Wednesday, September 28, 2011
Quite a few of us on SP "suffer" from insomnia. And that's why I was so interested in an article about University of Toronto researcher Jessa Gamble describing some of her work in the area of circadian rhythms. It was published in the fall issue of the University of Toronto magazine. Here's the link if you want to read the whole thing.
Essentially, it's Gamble's finding that each person needs to become aware of his and her own natural patterns of wakefulness and sleep on an hourly, daily and even on a broader seasonal basis, as they vary in response to naturally occurring cycles of light and darkness.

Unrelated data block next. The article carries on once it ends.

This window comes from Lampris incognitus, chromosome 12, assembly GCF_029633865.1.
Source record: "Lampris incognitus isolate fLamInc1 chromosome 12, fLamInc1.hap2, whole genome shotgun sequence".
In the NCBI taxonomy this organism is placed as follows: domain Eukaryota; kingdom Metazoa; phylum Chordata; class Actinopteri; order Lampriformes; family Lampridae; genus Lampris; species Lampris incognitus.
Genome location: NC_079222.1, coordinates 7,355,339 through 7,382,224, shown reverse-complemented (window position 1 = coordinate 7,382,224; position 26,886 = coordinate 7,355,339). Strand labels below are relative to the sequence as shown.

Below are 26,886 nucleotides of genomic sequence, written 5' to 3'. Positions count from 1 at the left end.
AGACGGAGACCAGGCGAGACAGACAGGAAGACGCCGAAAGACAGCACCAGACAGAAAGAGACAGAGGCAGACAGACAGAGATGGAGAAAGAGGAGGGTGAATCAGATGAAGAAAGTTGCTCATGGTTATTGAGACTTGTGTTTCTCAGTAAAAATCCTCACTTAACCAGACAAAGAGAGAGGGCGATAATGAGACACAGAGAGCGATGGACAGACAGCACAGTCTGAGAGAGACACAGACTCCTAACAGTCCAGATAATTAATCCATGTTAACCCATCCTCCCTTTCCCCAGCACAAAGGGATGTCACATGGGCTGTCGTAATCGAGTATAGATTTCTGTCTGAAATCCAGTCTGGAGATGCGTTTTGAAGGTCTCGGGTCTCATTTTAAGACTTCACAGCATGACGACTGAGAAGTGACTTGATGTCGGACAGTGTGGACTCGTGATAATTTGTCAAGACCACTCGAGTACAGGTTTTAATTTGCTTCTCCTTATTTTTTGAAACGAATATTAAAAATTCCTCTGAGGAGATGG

When it comes to insomnia, Gamble suggests that waking up after a couple of hours may be normal for lots of people. It's comforting to know this was the typical pattern for a few "famous and accomplished" people such as Winston Churchill and Buckminster Fuller! Previous generations were apparently less clock-driven and more accepting of this interrupted sleep pattern. Individuals experiencing it just used the wakeful "small hours" time for meditating or praying or (ahem) "communing with one's spouse" before then returning to sleep. (Here's hoping the spouse was in the mood for communing!) They caught up with naps as needed during the day. So it may help to recharacterize sleep/wakefulness/return to sleep as "polyphasic sleep" which is normal and natural for a particular individual. (And of course it may also help for polyphasic sleepers to find those nap opportunities later in the day: easier said than done depending upon work situations and other responsibilities).